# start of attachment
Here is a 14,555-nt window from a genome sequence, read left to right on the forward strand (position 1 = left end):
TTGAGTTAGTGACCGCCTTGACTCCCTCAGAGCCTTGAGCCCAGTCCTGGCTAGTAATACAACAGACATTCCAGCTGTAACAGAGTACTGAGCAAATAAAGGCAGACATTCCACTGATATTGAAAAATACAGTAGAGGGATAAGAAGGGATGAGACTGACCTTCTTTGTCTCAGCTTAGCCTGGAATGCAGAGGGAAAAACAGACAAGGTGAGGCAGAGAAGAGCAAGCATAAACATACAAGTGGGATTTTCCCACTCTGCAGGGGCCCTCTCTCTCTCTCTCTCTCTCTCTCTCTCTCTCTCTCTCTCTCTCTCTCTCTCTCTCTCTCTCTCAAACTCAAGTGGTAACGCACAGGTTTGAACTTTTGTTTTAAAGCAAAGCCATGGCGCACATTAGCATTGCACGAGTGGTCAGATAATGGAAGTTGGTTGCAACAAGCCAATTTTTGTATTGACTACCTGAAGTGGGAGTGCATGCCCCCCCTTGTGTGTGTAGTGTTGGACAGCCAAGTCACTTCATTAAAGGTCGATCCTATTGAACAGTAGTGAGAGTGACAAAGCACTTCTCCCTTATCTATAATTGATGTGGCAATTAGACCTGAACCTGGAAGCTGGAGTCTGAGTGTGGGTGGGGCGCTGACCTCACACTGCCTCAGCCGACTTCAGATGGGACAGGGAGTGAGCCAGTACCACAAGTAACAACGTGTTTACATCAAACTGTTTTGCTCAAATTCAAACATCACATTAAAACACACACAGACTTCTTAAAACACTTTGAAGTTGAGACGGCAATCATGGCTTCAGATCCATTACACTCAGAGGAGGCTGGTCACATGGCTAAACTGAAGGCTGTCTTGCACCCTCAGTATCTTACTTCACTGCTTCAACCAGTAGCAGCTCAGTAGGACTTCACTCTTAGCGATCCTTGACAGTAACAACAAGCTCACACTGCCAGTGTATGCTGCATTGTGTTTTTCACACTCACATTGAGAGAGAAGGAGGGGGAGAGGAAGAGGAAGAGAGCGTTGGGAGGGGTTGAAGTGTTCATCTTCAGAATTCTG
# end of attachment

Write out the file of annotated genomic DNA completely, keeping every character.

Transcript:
Here is a 14,555-nt window from a genome sequence, read left to right on the forward strand (position 1 = left end):
TTGAGTTAGTGACCGCCTTGACTCCCTCAGAGCCTTGAGCCCAGTCCTGGCTAGTAATACAACAGACATTCCAGCTGTAACAGAGTACTGAGCAAATAAAGGCAGACATTCCACTGATATTGAAAAATACAGTAGAGGGATAAGAAGGGATGAGACTGACCTTCTTTGTCTCAGCTTAGCCTGGAATGCAGAGGGAAAAACAGACAAGGTGAGGCAGAGAAGAGCAAGCATAAACATACAAGTGGGATTTTCCCACTCTGCAGGGGCCCTCTCTCTCTCTCTCTCTCTCTCTCTCTCTCTCTCTCTCTCTCTCTCTCTCTCTCTCTCTCTCTCAAACTCAAGTGGTAACGCACAGGTTTGAACTTTTGTTTTAAAGCAAAGCCATGGCGCACATTAGCATTGCACGAGTGGTCAGATAATGGAAGTTGGTTGCAACAAGCCAATTTTTGTATTGACTACCTGAAGTGGGAGTGCATGCCCCCCCTTGTGTGTGTAGTGTTGGACAGCCAAGTCACTTCATTAAAGGTCGATCCTATTGAACAGTAGTGAGAGTGACAAAGCACTTCTCCCTTATCTATAATTGATGTGGCAATTAGACCTGAACCTGGAAGCTGGAGTCTGAGTGTGGGTGGGGCGCTGACCTCACACTGCCTCAGCCGACTTCAGATGGGACAGGGAGTGAGCCAGTACCACAAGTAACAACGTGTTTACATCAAACTGTTTTGCTCAAATTCAAACATCACATTAAAACACACACAGACTTCTTAAAACACTTTGAAGTTGAGACGGCAATCATGGCTTCAGATCCATTACACTCAGAGGAGGCTGGTCACATGGCTAAACTGAAGGCTGTCTTGCACCCTCAGTATCTTACTTCACTGCTTCAACCAGTAGCAGCTCAGTAGGACTTCACTCTTAGCGATCCTTGACAGTAACAACAAGCTCACACTGCCAGTGTATGCTGCATTGTGTTTTTCACACTCACATTGAGAGAGAAGGAGGGGGAGAGGAAGAGGAAGAGAGCGTTGGGAGGGGTTGAAGTGTTCATCTTCAGAATTCTG